Michael Cohen and Donald Trump. Photos: Eduardo Munoz Alvarez and Martin H. Simon - Pool via Getty Images

President Trump directed his former personal attorney Michael Cohen to lie to Congress about the extent of his plans to build a Trump Tower in Moscow — charges to which Cohen has since pleaded guilty, BuzzFeed News' Jason Leopold and Anthony Cormier report.

Details: The report — which cites "two federal law enforcement officials involved in an investigation of the matter" — alleges that Trump and Cohen had at least 10 face-to-face meetings about the Moscow deal during the 2016 campaign, and that Cohen provided "regular, detailed updates" to Trump's children, Donald Jr. and Ivanka. Special counsel Robert Mueller has reportedly obtained evidence that Trump directed Cohen to lie to Congress through witness interviews and internal documents and communications from the Trump Organization.

  • BuzzFeed also reports that Trump supported Cohen's plan to fly the candidate to Russia during the campaign to meet with President Vladimir Putin to further negotiate the deal.
  • Cohen declined to comment to Buzzfeed News. The White House and attorneys for Trump Jr. and the Trump Organization did not return a request for comment. A spokesperson for Ivanka's attorney told Buzzfeed that she was only "minimally involved" in the project.

Why it matters: If true, the report would suggest that Trump downplayed Russian interference and repeatedly lied about having business dealings in Russia during the 2016 campaign, all while secretly pushing the lucrative Moscow project behind the scenes. It would also suggest, for the second time, that investigators have evidence Trump personally directed his attorney to commit a felony.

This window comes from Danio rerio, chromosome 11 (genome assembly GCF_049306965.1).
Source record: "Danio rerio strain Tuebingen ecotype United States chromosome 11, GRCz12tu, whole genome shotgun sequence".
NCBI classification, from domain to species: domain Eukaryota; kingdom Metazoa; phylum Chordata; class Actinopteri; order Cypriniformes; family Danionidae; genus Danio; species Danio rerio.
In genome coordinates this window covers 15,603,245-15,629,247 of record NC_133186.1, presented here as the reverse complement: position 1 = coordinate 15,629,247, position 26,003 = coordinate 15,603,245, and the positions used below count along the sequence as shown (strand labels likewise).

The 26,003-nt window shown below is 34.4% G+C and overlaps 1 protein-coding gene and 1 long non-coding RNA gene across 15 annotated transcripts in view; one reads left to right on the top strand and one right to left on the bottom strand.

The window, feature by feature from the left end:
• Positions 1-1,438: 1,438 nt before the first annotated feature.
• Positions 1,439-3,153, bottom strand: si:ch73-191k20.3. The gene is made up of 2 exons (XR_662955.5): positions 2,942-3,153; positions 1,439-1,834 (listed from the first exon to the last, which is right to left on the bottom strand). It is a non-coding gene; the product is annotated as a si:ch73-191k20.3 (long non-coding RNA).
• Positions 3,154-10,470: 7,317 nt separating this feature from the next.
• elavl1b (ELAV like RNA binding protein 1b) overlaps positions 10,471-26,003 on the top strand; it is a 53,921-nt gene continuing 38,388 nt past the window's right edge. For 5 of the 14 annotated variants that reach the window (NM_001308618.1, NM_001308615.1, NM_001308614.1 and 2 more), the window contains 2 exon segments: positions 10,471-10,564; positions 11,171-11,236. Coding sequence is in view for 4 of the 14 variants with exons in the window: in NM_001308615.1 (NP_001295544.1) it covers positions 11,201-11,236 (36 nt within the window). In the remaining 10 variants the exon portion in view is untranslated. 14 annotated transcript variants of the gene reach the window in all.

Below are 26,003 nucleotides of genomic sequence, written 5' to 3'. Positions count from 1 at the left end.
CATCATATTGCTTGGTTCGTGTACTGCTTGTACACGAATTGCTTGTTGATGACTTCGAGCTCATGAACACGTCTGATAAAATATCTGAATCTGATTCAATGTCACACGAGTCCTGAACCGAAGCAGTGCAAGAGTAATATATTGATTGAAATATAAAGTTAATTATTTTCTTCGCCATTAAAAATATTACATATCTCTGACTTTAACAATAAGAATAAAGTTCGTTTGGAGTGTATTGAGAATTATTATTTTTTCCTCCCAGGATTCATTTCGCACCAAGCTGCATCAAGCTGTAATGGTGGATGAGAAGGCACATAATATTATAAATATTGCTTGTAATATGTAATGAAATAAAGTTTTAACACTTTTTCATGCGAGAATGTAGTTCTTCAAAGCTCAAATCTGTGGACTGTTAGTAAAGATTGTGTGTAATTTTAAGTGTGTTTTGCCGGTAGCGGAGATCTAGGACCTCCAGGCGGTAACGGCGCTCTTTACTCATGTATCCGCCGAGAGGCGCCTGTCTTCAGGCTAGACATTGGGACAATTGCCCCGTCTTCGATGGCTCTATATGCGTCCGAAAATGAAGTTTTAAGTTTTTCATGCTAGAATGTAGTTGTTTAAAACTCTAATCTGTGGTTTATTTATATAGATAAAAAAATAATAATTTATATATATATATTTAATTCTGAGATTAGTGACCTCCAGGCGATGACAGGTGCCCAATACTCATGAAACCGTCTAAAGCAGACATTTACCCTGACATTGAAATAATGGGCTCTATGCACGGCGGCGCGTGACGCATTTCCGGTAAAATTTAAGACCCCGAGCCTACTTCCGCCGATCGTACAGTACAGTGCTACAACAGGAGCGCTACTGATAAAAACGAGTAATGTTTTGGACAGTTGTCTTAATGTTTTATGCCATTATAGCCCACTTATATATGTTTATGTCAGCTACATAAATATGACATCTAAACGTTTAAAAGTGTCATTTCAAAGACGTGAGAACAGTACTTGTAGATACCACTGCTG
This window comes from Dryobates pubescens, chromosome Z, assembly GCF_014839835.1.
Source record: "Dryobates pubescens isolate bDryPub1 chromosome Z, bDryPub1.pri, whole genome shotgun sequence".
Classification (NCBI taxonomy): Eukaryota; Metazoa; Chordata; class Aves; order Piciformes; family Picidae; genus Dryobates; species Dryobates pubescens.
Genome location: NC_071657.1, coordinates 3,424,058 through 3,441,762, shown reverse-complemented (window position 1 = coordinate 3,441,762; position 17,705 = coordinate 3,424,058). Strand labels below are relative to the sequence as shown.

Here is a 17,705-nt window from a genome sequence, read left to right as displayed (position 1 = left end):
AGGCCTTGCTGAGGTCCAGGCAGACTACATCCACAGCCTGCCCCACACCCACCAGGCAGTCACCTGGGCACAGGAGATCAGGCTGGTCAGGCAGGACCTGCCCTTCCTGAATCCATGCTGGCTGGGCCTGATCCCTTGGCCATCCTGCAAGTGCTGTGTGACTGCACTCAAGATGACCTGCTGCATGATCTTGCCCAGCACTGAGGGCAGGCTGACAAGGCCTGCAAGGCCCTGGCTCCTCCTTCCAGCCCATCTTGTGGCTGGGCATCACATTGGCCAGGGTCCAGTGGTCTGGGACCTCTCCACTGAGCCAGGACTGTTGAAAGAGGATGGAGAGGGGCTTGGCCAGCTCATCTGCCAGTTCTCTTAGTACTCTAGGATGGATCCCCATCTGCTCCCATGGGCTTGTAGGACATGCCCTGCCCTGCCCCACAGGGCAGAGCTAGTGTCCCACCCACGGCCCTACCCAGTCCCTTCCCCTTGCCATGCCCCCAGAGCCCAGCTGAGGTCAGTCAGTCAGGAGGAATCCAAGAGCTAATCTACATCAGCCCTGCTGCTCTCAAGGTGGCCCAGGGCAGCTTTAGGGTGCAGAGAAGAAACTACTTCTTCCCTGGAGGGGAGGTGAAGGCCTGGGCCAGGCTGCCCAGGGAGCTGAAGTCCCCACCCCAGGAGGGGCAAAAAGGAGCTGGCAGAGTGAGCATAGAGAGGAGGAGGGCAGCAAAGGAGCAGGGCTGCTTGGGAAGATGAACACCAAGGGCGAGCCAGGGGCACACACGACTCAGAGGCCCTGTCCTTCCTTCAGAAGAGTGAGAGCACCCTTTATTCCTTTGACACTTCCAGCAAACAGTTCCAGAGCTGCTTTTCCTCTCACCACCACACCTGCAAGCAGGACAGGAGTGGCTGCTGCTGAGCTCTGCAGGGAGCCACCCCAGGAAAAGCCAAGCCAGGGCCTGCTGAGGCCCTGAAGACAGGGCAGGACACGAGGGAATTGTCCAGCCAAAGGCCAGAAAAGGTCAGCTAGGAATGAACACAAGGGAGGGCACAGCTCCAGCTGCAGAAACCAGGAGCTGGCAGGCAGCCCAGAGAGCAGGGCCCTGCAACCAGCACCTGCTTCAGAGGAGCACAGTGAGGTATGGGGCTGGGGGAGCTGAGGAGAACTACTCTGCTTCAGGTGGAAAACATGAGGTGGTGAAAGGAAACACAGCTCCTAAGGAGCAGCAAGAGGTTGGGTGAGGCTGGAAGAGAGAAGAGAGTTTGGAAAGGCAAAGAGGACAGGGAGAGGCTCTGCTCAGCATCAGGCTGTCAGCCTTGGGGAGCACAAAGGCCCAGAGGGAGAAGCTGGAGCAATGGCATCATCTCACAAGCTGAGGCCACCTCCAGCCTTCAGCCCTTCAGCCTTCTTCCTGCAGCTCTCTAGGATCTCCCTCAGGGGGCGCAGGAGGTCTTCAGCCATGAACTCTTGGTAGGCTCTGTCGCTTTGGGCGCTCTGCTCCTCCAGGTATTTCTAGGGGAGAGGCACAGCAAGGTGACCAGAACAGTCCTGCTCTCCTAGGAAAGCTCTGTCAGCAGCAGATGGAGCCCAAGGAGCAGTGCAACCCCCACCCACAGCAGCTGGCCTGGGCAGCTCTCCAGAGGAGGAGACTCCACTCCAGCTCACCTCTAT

• Bill Barr, Trump's nominee for attorney general, wrote in a now-famous memo: "[I]f a President knowingly...suborns perjury, or induces a witness to change testimony...then he, like anyone else, commits the crime of obstruction."

Go deeper: Michael Cohen pleads guilty in Mueller investigation for lying to Congress

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Fauci says if people won't wear masks, maybe it should be mandated

Anthony Fauci. Photo: Graeme Jennings- Pool/Getty Images

NIAID director Anthony Fauci told CNN on Friday evening that if "people are not wearing masks, then maybe we should be mandating it."

Why it matters: Fauci made the comments the same day the U.S. hit its highest daily COVID-19 case count since the pandemic began.

Harris to Black voters: Casting a ballot is about honoring your ancestors

Democratic vice presidential nominee Kamala Harris speaks at a "Get Out The Vote" rally at Morehouse College. Photo: Elijah Nouvelage/AFP via Getty Images

Sen. Kamala Harris appealed to Black voters in Georgia on Friday, urging them to "honor the ancestors" by casting ballots, and again calling President Trump a "racist."

Why it matters: The U.S. saw a significant decline in African-American voter turnout between 2012 and 2016, reaching its lowest point since 2000. Higher turnout among Black Americans this year could tip the balance in favor of Democrats in key battleground states, including Georgia.

Updated 9 hours ago - Politics & Policy

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Illustration: Aïda Amer/Axios

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